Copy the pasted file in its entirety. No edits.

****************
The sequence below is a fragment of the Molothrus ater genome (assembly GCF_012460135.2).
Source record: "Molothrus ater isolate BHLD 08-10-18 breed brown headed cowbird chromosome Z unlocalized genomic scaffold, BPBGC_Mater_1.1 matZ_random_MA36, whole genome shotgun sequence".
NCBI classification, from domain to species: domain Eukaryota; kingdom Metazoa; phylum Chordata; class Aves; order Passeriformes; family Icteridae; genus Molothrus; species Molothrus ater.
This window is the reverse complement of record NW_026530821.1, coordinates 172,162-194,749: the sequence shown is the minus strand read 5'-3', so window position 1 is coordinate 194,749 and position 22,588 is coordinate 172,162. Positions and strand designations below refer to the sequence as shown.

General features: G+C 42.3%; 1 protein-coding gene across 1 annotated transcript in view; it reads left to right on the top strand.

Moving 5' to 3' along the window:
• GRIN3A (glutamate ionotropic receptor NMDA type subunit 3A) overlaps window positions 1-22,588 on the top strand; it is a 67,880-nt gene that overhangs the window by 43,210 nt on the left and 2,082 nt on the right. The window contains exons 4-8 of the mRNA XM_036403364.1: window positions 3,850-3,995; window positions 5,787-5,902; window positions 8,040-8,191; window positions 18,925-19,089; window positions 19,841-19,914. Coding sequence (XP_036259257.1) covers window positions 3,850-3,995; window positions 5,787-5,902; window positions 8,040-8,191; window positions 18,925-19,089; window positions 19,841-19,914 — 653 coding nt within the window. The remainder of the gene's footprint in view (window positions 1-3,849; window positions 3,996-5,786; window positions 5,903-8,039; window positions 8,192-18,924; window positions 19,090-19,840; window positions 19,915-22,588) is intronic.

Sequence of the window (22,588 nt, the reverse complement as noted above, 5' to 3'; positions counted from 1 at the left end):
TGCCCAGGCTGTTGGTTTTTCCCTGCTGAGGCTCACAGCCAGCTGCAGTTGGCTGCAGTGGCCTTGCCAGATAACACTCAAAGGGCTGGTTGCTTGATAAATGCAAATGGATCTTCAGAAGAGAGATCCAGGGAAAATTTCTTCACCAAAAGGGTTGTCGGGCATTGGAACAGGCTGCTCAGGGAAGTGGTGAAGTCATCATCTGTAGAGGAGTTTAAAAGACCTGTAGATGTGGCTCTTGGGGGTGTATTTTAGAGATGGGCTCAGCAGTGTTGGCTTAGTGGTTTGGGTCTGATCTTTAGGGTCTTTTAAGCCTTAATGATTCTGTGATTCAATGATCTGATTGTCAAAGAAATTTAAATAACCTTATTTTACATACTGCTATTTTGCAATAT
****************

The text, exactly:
The sequence below is a fragment of the Molothrus ater genome (assembly GCF_012460135.2).
Source record: "Molothrus ater isolate BHLD 08-10-18 breed brown headed cowbird chromosome Z unlocalized genomic scaffold, BPBGC_Mater_1.1 matZ_random_MA36, whole genome shotgun sequence".
NCBI classification, from domain to species: domain Eukaryota; kingdom Metazoa; phylum Chordata; class Aves; order Passeriformes; family Icteridae; genus Molothrus; species Molothrus ater.
This window is the reverse complement of record NW_026530821.1, coordinates 172,162-194,749: the sequence shown is the minus strand read 5'-3', so window position 1 is coordinate 194,749 and position 22,588 is coordinate 172,162. Positions and strand designations below refer to the sequence as shown.

General features: G+C 42.3%; 1 protein-coding gene across 1 annotated transcript in view; it reads left to right on the top strand.

Moving 5' to 3' along the window:
• GRIN3A (glutamate ionotropic receptor NMDA type subunit 3A) overlaps window positions 1-22,588 on the top strand; it is a 67,880-nt gene that overhangs the window by 43,210 nt on the left and 2,082 nt on the right. The window contains exons 4-8 of the mRNA XM_036403364.1: window positions 3,850-3,995; window positions 5,787-5,902; window positions 8,040-8,191; window positions 18,925-19,089; window positions 19,841-19,914. Coding sequence (XP_036259257.1) covers window positions 3,850-3,995; window positions 5,787-5,902; window positions 8,040-8,191; window positions 18,925-19,089; window positions 19,841-19,914 — 653 coding nt within the window. The remainder of the gene's footprint in view (window positions 1-3,849; window positions 3,996-5,786; window positions 5,903-8,039; window positions 8,192-18,924; window positions 19,090-19,840; window positions 19,915-22,588) is intronic.

Sequence of the window (22,588 nt, the reverse complement as noted above, 5' to 3'; positions counted from 1 at the left end):
TGCCCAGGCTGTTGGTTTTTCCCTGCTGAGGCTCACAGCCAGCTGCAGTTGGCTGCAGTGGCCTTGCCAGATAACACTCAAAGGGCTGGTTGCTTGATAAATGCAAATGGATCTTCAGAAGAGAGATCCAGGGAAAATTTCTTCACCAAAAGGGTTGTCGGGCATTGGAACAGGCTGCTCAGGGAAGTGGTGAAGTCATCATCTGTAGAGGAGTTTAAAAGACCTGTAGATGTGGCTCTTGGGGGTGTATTTTAGAGATGGGCTCAGCAGTGTTGGCTTAGTGGTTTGGGTCTGATCTTTAGGGTCTTTTAAGCCTTAATGATTCTGTGATTCAATGATCTGATTGTCAAAGAAATTTAAATAACCTTATTTTACATACTGCTATTTTGCAATAT